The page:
Careful examination of the rankings parents assign to schools will also provide a means of measuring the degree to which information presentation techniques nudge choosers toward particular types of choices, such as a preference for stronger academic performance. For example, we will ask users to rank the top three schools that they would choose for their own child from the set of schools presented. In this scenario, some families might prefer schools that are closer to their home (based on information about distance), while others might prioritize schools with higher academic achievement, availability of specific programs, or particular demographic characteristics. The study’s factorial design will make it possible to examine the degree to which different ways of presenting and sorting information on, for example, academic achievement, lead families to weight this information more heavily in their rankings, relative to the priorities specified at the beginning of the survey.

Usability. To assess usability—the extent to which parents find the information easy to use—we began with the System Usability Scale, or SUS (Brooke 1986), a reliable and validated measure that has been used in over 1,300 articles and publications. The SUS defines usability in terms of three features: (1) effectiveness (user’s ability to complete tasks using the system); (2) efficiency (the level of resources required); and (3) satisfaction. The scale consists of 10 items rated on a five-point scale, from strongly disagree to strongly agree, and it is scored as a single composite. Example items include “I found the system unnecessarily complex” and “I would imagine that most people would learn to use this system very quickly.” We will supplement the SUS items with additional items related to usability that are tailored to school choice platforms. Specifically, we will ask participants to rate how easily they were able to use information related to each domain on the website, including school distance, academics, school safety, and resources. In addition to ease of use, we will also include a second measure of usability that asks parents about whether they would recommend the website to a friend who is also in the process of selecting schools to apply for. This outcome will be based on a direct survey question asking about such recommendations.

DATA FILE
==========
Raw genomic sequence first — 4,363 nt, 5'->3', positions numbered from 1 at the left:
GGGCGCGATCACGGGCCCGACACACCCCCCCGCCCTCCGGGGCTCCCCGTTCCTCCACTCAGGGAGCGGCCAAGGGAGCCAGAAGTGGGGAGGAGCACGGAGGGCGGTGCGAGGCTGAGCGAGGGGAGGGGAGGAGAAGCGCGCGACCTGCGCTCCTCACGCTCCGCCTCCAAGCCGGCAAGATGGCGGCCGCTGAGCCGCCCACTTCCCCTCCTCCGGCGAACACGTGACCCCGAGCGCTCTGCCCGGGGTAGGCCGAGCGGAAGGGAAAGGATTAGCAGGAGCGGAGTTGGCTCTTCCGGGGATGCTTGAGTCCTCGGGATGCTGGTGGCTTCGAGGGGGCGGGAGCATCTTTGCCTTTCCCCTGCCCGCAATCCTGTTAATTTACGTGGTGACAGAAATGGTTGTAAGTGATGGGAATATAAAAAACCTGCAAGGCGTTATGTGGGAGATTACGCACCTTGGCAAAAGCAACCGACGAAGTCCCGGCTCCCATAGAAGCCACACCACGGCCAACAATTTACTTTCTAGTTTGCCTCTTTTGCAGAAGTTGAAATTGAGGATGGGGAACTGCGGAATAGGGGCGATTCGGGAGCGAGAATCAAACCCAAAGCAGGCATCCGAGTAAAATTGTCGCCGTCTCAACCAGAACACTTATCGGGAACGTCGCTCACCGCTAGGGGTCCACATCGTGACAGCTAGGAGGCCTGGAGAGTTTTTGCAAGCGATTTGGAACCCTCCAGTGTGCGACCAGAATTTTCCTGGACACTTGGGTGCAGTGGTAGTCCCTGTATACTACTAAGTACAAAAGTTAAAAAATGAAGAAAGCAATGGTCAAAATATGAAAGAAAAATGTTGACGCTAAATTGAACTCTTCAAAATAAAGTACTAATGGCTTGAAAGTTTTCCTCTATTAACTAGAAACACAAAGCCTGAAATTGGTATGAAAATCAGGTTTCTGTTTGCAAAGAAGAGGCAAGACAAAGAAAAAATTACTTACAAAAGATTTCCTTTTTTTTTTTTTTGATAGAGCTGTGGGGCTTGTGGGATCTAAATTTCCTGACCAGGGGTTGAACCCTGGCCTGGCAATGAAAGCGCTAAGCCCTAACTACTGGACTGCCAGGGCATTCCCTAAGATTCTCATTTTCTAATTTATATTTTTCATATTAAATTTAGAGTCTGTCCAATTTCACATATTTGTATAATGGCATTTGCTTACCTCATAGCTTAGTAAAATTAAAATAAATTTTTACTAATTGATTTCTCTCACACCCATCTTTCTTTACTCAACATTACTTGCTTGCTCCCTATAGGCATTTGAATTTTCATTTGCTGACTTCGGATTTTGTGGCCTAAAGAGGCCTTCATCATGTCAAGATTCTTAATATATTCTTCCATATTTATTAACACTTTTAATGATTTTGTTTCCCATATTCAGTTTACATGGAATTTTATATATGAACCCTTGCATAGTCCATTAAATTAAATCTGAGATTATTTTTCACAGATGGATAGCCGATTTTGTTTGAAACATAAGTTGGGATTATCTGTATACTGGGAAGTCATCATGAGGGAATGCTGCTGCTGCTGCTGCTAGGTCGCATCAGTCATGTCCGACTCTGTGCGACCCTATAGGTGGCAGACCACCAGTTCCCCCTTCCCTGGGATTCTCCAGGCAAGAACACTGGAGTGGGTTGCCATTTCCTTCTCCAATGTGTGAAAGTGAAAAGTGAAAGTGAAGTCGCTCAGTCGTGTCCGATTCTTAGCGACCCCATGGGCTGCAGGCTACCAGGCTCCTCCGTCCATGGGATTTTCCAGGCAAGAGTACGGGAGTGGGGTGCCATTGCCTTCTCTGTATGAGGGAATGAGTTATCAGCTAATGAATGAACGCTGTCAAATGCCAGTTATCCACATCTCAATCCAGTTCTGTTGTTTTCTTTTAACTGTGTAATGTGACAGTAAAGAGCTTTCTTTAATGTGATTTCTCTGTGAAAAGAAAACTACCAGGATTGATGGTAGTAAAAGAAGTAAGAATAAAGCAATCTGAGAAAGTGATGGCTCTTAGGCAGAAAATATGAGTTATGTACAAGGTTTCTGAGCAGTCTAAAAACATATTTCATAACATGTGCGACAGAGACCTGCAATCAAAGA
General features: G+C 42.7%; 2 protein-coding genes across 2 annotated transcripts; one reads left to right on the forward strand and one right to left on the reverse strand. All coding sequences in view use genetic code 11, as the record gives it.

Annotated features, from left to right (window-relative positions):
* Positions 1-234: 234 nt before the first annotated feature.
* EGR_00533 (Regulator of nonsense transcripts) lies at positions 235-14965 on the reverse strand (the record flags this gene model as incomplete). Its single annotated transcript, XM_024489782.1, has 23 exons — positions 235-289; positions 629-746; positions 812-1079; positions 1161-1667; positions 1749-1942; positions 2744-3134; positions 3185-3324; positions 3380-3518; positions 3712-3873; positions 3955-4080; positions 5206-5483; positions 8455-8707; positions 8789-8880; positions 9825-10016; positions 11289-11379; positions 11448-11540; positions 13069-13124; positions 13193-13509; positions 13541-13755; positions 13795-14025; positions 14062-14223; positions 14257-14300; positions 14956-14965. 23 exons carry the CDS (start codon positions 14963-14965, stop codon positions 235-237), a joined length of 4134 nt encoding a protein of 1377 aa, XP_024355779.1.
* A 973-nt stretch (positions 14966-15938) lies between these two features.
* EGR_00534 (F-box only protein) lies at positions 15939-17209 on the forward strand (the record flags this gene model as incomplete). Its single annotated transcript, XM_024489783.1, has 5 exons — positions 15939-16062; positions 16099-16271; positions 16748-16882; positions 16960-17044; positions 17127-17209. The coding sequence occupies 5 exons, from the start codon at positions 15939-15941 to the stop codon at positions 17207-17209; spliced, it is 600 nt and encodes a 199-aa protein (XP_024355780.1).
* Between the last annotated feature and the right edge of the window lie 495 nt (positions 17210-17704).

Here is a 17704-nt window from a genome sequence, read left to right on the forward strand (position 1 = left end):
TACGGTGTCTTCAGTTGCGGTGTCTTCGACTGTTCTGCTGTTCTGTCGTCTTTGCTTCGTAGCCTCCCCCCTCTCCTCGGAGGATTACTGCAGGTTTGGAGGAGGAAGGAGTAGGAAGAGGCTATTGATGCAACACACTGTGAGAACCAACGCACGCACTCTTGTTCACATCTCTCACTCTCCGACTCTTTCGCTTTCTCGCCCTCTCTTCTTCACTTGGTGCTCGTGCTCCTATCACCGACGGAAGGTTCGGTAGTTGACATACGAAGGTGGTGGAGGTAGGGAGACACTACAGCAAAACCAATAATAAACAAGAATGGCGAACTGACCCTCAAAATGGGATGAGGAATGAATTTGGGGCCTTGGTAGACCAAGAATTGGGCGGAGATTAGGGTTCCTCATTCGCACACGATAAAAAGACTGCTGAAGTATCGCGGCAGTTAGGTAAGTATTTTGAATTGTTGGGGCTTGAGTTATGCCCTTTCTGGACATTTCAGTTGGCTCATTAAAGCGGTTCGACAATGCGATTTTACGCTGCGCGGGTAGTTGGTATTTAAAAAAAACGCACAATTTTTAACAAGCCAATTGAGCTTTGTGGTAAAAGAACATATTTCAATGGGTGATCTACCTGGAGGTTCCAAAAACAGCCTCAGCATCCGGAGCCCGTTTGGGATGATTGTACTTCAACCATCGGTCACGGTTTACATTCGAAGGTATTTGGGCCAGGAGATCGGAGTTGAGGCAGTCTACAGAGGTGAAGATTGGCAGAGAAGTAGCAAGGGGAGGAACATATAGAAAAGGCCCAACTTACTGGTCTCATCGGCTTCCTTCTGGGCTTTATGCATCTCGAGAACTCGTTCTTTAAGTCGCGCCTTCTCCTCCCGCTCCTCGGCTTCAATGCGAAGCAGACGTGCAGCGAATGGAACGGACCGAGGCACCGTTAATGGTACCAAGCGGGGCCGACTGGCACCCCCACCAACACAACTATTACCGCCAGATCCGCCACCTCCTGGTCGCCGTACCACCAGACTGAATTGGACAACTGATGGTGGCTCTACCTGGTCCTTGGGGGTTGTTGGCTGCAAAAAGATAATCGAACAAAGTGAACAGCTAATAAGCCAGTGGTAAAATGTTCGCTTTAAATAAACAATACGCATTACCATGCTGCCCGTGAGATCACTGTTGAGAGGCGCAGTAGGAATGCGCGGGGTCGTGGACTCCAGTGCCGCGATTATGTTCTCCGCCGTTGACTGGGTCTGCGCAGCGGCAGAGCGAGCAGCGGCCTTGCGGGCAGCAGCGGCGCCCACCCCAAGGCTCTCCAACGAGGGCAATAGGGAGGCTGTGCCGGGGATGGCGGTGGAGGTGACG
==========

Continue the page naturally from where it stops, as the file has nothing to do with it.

Secondary Outcomes
Secondary Outcomes (end points)
Secondary Outcomes (explanation)
Experimental Design
Experimental Design
The design a factorial experiment that we will analyze using a hierarchical Bayesian model, estimated with Stan software.
Experimental Design Details
Randomization Method
Randomization is being automated as part of the system that delivers the online survey.
Randomization Unit
The study randomizes individual respondents.
Was the treatment clustered?
Experiment Characteristics
Sample size: planned number of clusters
Not applicable.
Sample size: planned number of observations
3,240 respondents
Sample size (or number of clusters) by treatment arms
45 respondents in each treatment arm
Minimum detectable effect size for main outcomes (accounting for sample design and clustering)